On Sunday, November 27, 2016, grandparents and their grandkids flocked to Holy Blossom Synagogue at Bathurst and Eglinton, for an afternoon full of family fun. Former Forest Hill resident and artist Jonathan Rotsztain engaged six groups of grandparents and grandkids in an intergenerational comic book making workshop, during which they learned about the surrounding neighbourhood, created art, and enjoyed each other’s company.


First, Jonathan took the group on a neighbourhood walk and discussed the origins, history, and contemporary culture of the Cedarvale and Forest Hill neighbourhoods surrounding the synagogue. On our first stop, at the corner of Ava Road and Chiltern Hill Road, Jonathan informed the grandparents and grandkids about the geological origins of the area as a forested valley surrounded by rolling hills. At our next stop on the north-facing side of the synagogue, Jonathan and the group explored Cedarvale’s social history and engaged in discussion about the area’s original First-Nations inhabitants, and its subsequent transformation into a fruit orchard, farms, and finally, into a suburban community. Jonathan and the families also thought about animals they’ve seen in this area and commented on how the ravine-adjacent neighbourhood is still home to many animals, both wild and domesticated.


After discussing the façade of the Synagogue itself, and Jewish culture in Cedarvale, Jonathan led the grandparents and grandkids back into a classroom in the synagogue, where they practiced comic-drawing and cartooning techniques before conceptualizing an idea for a comic that they would be drawing collaboratively together. Jonathan prompted the grandparents and grandkids to draw a comic of their family tree, a comic about a fun time that they spent together, or to develop an imaginary storyline narrative. Grandparents and grandkids were encouraged to draw themselves into the comics and to present themselves as human, as personified animals, or as object versions of themselves.



The grandparents and grandkids collaborated on the same sheet of paper to create a shared comic, or each created panels for a comic that would be put together as a single story. Through comic-creating methodology, the groups of grandparents and grandchildren learned how to use lines and simplistic imagery to convey a specific narrative, and about working together as a family to produce a fun creative expression. Overall, everyone had a great time spending an afternoon making art together.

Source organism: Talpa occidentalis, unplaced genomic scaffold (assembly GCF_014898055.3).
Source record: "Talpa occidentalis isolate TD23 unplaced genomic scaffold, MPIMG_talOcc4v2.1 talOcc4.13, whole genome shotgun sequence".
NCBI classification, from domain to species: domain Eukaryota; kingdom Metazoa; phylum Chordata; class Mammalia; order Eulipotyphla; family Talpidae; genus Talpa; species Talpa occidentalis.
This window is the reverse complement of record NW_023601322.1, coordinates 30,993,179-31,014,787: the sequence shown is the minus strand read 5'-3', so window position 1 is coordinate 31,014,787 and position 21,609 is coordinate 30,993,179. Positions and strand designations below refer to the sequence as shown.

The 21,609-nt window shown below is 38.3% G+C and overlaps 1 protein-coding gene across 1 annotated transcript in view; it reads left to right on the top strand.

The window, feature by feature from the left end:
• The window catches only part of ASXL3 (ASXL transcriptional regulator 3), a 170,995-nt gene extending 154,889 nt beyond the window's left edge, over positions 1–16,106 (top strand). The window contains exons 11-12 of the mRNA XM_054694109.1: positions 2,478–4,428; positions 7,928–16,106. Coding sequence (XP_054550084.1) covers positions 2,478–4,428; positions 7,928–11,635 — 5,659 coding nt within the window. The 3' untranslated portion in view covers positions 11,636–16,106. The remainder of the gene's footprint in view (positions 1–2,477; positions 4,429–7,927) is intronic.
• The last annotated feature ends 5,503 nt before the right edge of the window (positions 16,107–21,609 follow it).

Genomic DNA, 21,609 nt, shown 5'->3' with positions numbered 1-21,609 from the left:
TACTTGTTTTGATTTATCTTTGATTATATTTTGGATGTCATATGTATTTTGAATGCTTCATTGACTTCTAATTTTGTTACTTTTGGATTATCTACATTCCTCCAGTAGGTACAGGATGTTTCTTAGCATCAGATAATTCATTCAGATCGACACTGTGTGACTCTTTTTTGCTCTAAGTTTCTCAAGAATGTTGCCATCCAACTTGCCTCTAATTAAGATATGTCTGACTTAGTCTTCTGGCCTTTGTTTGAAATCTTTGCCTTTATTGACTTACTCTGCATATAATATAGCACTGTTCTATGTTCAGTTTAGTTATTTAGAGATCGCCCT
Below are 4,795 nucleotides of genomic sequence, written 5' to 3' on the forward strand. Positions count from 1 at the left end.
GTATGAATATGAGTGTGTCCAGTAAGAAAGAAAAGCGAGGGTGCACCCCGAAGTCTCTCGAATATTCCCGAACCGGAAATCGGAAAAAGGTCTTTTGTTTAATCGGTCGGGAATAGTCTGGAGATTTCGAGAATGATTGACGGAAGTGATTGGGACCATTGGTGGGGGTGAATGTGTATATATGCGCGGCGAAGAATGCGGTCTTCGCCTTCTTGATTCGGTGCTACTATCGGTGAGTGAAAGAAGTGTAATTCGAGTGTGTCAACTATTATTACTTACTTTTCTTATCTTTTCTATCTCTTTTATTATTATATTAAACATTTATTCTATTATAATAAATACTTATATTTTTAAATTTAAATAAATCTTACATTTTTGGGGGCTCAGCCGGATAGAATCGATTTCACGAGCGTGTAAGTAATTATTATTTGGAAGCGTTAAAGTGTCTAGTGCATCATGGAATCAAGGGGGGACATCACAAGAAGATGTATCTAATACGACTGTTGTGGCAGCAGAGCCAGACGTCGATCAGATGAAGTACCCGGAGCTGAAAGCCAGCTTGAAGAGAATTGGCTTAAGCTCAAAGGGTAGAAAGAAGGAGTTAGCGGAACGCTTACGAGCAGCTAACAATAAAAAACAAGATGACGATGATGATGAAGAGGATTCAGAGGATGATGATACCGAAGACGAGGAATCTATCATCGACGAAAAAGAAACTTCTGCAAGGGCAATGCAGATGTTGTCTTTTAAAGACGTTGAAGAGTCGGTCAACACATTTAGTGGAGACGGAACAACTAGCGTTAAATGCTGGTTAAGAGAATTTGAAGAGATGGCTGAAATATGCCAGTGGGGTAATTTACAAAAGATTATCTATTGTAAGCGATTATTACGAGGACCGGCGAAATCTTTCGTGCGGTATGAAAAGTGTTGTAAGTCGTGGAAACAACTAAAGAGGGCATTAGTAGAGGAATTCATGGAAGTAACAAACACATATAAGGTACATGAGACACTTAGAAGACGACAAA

On the Sunday following the intergenerational comics workshop, we had our first Bookmarkers of 2016/2017: a book club for parents and young children, in partnership with Groundwood Books. Families gathered in Small World Music Centre, to watch author Sara O’Leary and illustrator Qin Leng read and discuss their children’s book: A Family Is A Family Is a Family, published by Groundwood Books, and to listen to Jonathan Rotsztain talk about his comic-making process.


This beautifully illustrated picture book tells the story of a child who is nervous to talk about her family with her classmates because she thinks that her family is too different from everyone else’s. To her surprise, she learns that everyone’s family is different and that “a family is a family is a family.”

Sara started the afternoon with a reading of the book and then Qin took to an easel to engage families with her quick drawing skills and to share how she created all the characters in the book. Qin then asked parents and kids to participate in a drawing activity during which they were asked to draw themselves and their families.


Following this activity, Jonathan showed families his artistic process. He presented his daily drawing exercise: Dreary Diary; and did a reading from his short comic book: The Everything Bagel. He then showed families how to draw different types of lines and the families participated in another drawing activity about how to use simple types of lines to express different moods, feelings, and environments. 9Bookmarkers_December_2016_Anderson_7-1-1024x683.jpg

The afternoon was a hit with parents and kids alike, and everyone enjoyed the readings and activities, as well as snacks provided by Prairie Boy Bakery.


Stay tuned to the Koffler website for more information about our next Bookmarkers event in 2017!

Koffler family FoundationCIBC Wood GundyOntario Arts Council | Conseil Des Arts De L'OntarioToronto Arts Council | Funded by the City of TorontoCanada Council